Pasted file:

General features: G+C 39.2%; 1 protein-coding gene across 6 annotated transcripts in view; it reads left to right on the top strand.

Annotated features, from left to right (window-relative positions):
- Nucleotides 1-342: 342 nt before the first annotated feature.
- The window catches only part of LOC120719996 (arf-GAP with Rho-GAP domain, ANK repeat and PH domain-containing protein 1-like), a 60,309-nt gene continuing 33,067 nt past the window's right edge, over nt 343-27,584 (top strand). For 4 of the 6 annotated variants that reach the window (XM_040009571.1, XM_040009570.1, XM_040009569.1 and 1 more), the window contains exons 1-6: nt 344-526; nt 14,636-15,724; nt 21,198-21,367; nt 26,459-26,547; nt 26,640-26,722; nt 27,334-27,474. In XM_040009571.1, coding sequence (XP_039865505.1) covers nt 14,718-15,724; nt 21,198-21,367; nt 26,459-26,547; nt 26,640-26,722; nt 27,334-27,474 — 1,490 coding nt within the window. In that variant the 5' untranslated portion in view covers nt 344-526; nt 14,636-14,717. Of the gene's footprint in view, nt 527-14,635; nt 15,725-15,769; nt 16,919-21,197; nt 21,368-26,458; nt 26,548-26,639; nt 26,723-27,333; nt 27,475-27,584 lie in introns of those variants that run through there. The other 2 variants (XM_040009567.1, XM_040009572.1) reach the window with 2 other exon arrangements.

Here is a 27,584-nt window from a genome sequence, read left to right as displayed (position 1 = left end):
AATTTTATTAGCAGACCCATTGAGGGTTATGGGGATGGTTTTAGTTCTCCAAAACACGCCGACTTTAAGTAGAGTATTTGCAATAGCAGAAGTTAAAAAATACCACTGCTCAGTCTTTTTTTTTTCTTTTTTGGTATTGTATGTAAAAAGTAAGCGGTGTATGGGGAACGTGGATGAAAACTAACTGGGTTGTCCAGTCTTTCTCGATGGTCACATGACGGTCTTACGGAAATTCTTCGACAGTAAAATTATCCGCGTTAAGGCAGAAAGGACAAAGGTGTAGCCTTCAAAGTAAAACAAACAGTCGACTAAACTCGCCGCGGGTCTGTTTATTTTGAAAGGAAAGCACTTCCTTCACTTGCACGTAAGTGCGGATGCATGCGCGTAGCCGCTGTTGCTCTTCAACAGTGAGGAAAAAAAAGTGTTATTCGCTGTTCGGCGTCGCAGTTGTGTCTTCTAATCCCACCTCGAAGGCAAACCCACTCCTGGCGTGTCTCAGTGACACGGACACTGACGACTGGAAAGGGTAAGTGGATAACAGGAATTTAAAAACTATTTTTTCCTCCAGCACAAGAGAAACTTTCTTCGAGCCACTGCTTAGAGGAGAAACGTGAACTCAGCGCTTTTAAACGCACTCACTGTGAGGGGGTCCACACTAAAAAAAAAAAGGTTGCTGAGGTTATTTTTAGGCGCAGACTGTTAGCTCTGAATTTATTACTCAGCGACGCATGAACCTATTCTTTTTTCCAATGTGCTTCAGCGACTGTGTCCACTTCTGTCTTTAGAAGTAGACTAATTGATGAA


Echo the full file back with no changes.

General features: G+C 39.2%; 1 protein-coding gene across 6 annotated transcripts in view; it reads left to right on the top strand.

Annotated features, from left to right (window-relative positions):
- Nucleotides 1-342: 342 nt before the first annotated feature.
- The window catches only part of LOC120719996 (arf-GAP with Rho-GAP domain, ANK repeat and PH domain-containing protein 1-like), a 60,309-nt gene continuing 33,067 nt past the window's right edge, over nt 343-27,584 (top strand). For 4 of the 6 annotated variants that reach the window (XM_040009571.1, XM_040009570.1, XM_040009569.1 and 1 more), the window contains exons 1-6: nt 344-526; nt 14,636-15,724; nt 21,198-21,367; nt 26,459-26,547; nt 26,640-26,722; nt 27,334-27,474. In XM_040009571.1, coding sequence (XP_039865505.1) covers nt 14,718-15,724; nt 21,198-21,367; nt 26,459-26,547; nt 26,640-26,722; nt 27,334-27,474 — 1,490 coding nt within the window. In that variant the 5' untranslated portion in view covers nt 344-526; nt 14,636-14,717. Of the gene's footprint in view, nt 527-14,635; nt 15,725-15,769; nt 16,919-21,197; nt 21,368-26,458; nt 26,548-26,639; nt 26,723-27,333; nt 27,475-27,584 lie in introns of those variants that run through there. The other 2 variants (XM_040009567.1, XM_040009572.1) reach the window with 2 other exon arrangements.

Here is a 27,584-nt window from a genome sequence, read left to right as displayed (position 1 = left end):
AATTTTATTAGCAGACCCATTGAGGGTTATGGGGATGGTTTTAGTTCTCCAAAACACGCCGACTTTAAGTAGAGTATTTGCAATAGCAGAAGTTAAAAAATACCACTGCTCAGTCTTTTTTTTTTCTTTTTTGGTATTGTATGTAAAAAGTAAGCGGTGTATGGGGAACGTGGATGAAAACTAACTGGGTTGTCCAGTCTTTCTCGATGGTCACATGACGGTCTTACGGAAATTCTTCGACAGTAAAATTATCCGCGTTAAGGCAGAAAGGACAAAGGTGTAGCCTTCAAAGTAAAACAAACAGTCGACTAAACTCGCCGCGGGTCTGTTTATTTTGAAAGGAAAGCACTTCCTTCACTTGCACGTAAGTGCGGATGCATGCGCGTAGCCGCTGTTGCTCTTCAACAGTGAGGAAAAAAAAGTGTTATTCGCTGTTCGGCGTCGCAGTTGTGTCTTCTAATCCCACCTCGAAGGCAAACCCACTCCTGGCGTGTCTCAGTGACACGGACACTGACGACTGGAAAGGGTAAGTGGATAACAGGAATTTAAAAACTATTTTTTCCTCCAGCACAAGAGAAACTTTCTTCGAGCCACTGCTTAGAGGAGAAACGTGAACTCAGCGCTTTTAAACGCACTCACTGTGAGGGGGTCCACACTAAAAAAAAAAAGGTTGCTGAGGTTATTTTTAGGCGCAGACTGTTAGCTCTGAATTTATTACTCAGCGACGCATGAACCTATTCTTTTTTCCAATGTGCTTCAGCGACTGTGTCCACTTCTGTCTTTAGAAGTAGACTAATTGATGAA